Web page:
The second prong turned out trickier than I anticipated. I had little glass bottles that I thought would be ideal for the bulbs of the hourglass, and they were but I had trouble with the nozzle between the two. So I bought some cheap transparent plastic pens, with a plan to cut the tapered nib ends off the cases of. Gluing two together would create the required funnel, I figured. But, pens in hand, I thought “sod,it, I can take the innards out of these pens, stick them end-to-end, put a base on either end and there’s an hourglass”. A quick test encouraged me that this was a quick and easy idea, much faster than cutting the ends off the pens, but I had no sand, so I used salt. This proved the concept but salt cakes and I had to shake the timer to get it to flow. Knowing this would happen before I tried it didn’t make the result any less frustrating.
Sunday night, less than two days before I had to post Posers off and, while on my way to a friend’s birthday, I popped to the beach along Wellington’s Oriental Bay. Although the middle of winter and night time in the southern climes, there was many a person strolling along the prom prom prom. Stepping onto the sand I entered covert mode and pretended I needed to tie my shoelace. I should have untied my shoelace before I got out of the car, having an untied shoelace takes the pretending out of tying your shoelace and makes the whole thing work better. As it was, I untied my shoelace when I crouched down and probably looked like someone pretending to tie their shoelace. While crouched I scooped sand into one of my foolishly small glass bottles. The sand was damp though, so I had to push it with a finger to force it into the jar. I expect I looked more suspicious for attempting this espionage action than I would have by being bold and open. Perhaps I looked like a KGB trainee so talentless he can only be trusted with soil samples.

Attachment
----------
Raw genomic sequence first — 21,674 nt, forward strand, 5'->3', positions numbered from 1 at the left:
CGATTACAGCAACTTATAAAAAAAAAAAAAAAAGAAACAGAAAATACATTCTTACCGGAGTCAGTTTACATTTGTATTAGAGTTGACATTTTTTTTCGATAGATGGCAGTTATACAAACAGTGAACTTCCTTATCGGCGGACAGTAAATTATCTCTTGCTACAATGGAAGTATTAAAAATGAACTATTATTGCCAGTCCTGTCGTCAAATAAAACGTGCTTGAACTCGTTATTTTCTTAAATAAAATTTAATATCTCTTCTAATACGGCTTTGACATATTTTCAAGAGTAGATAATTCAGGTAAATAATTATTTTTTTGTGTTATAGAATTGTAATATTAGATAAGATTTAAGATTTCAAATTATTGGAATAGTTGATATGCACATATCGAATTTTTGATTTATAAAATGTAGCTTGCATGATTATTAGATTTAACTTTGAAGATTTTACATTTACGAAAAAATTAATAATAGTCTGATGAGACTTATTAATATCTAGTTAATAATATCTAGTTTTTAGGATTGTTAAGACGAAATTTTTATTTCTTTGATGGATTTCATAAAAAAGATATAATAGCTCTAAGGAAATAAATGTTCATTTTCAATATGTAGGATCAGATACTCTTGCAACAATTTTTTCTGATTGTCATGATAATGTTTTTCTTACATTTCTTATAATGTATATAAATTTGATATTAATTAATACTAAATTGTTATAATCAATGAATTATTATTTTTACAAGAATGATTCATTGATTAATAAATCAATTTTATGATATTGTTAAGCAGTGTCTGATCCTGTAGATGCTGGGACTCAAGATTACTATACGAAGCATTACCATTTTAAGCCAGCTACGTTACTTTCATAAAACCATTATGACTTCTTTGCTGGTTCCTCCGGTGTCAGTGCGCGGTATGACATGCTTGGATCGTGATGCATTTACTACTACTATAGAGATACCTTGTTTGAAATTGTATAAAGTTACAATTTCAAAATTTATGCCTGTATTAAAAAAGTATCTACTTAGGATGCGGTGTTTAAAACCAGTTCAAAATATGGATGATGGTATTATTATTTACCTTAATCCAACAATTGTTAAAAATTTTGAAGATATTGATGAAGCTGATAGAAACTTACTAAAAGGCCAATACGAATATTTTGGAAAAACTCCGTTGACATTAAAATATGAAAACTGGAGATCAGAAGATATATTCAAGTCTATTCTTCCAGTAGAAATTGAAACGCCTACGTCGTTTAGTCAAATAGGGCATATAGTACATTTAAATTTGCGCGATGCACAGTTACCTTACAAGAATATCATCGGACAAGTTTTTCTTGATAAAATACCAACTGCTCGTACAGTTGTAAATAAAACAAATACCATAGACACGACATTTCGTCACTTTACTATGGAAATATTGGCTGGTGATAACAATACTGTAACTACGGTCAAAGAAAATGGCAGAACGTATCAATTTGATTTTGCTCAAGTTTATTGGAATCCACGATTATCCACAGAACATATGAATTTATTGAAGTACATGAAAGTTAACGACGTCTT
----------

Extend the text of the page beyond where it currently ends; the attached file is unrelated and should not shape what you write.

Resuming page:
But I got my sand. A couple of drinks and I excused myself from the party – “sorry, I have to go make an hourglass.” That was the most my friends found out about my game.